That evening out combined with the fair assumption that Albert Pujols and Josh Hamilton will contribute more than in career down-years last season could pay major dividends. Additionally, the Angels have three young starters at the back of the rotation, a potential sparkplug leading off in Kole Calhoun and a promising new third-baseman in David Freese. Oh, and there’s Mike Trout, the best player in baseball.
The Angels might have saved the season everyone’s anticipated for when they’re least expecting it.
New York Yankees under 86 wins
God bless the diehard nature and unwavering confidence of Yankee Nation.
The widespread fan base is to thank for this win total not moving from where it opened, which is all too high. No advanced-metric projections have the Yankees sniffing this many wins in 2014.
Nothing on this roster validates the most storied franchise in baseball history coming into the season as one of the top five World Series favorites at 12-to-1.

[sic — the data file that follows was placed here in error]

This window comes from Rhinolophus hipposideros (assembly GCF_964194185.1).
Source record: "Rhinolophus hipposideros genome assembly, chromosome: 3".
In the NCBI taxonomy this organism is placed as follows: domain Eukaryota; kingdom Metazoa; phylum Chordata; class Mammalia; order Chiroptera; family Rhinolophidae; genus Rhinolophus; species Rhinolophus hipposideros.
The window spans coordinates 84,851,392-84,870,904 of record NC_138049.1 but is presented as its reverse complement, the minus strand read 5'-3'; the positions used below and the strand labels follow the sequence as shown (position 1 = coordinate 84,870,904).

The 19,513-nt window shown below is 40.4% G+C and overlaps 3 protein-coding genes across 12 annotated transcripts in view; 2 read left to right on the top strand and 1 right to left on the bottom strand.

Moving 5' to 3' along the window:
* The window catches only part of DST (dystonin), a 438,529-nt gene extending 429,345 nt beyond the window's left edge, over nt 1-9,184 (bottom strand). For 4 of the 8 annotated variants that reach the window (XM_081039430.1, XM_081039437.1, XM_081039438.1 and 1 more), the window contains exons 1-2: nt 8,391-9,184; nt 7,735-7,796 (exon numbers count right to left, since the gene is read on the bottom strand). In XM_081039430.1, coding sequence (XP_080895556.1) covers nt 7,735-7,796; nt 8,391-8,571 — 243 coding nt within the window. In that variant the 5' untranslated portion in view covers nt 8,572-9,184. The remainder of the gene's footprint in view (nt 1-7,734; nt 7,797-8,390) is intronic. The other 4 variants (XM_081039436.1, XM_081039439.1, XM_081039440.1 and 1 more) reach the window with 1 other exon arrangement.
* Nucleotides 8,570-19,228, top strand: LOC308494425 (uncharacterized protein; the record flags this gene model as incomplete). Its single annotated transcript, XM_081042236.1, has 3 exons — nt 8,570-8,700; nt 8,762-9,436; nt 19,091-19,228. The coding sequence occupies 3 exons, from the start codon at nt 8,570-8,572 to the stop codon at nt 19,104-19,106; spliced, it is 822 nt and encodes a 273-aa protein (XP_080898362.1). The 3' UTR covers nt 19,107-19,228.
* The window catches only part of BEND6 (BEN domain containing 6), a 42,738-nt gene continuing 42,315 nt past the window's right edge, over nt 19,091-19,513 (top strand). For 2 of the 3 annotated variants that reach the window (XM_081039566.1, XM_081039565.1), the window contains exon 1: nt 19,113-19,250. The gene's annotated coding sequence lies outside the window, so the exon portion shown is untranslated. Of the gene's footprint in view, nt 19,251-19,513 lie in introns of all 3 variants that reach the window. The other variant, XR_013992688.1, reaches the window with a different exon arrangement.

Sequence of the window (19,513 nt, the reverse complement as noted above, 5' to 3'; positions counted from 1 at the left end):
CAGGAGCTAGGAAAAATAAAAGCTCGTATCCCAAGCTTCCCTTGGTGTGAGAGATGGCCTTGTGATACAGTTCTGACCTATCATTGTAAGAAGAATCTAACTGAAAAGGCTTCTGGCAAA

Without a single player younger than 30-years old, the starting lineup is the most injury-prone in the league. The bullpen is in disarray.
The starters are the wild card, as they could make one of the strongest staffs or one of the weakest depending on how a few things play out. If C.C. Sabathia regains what he lost last year, Masahiro Tanaka proves up to the task of improved competition and Michael Pineda uses his potential to break out, then the Yankees could be scary.
But that’s a lot of “ifs.” Leave betting on the Yankees to their fans.
San Diego Padres over 78 wins
The Padres have rushed past their win total with strong second halves in each of the last two seasons.
Imagine what they could do playing a whole season like that. It’s not as far-fetched as the betting market, which has bet San Diego’s win total down a game, is making it.
San Diego is exactly the kind of team worth taking a stab on with an over bet. It’s compromised of young pieces that could coalesce together and plays in what looks like a weak National League West division behind the juggernaut Dodgers.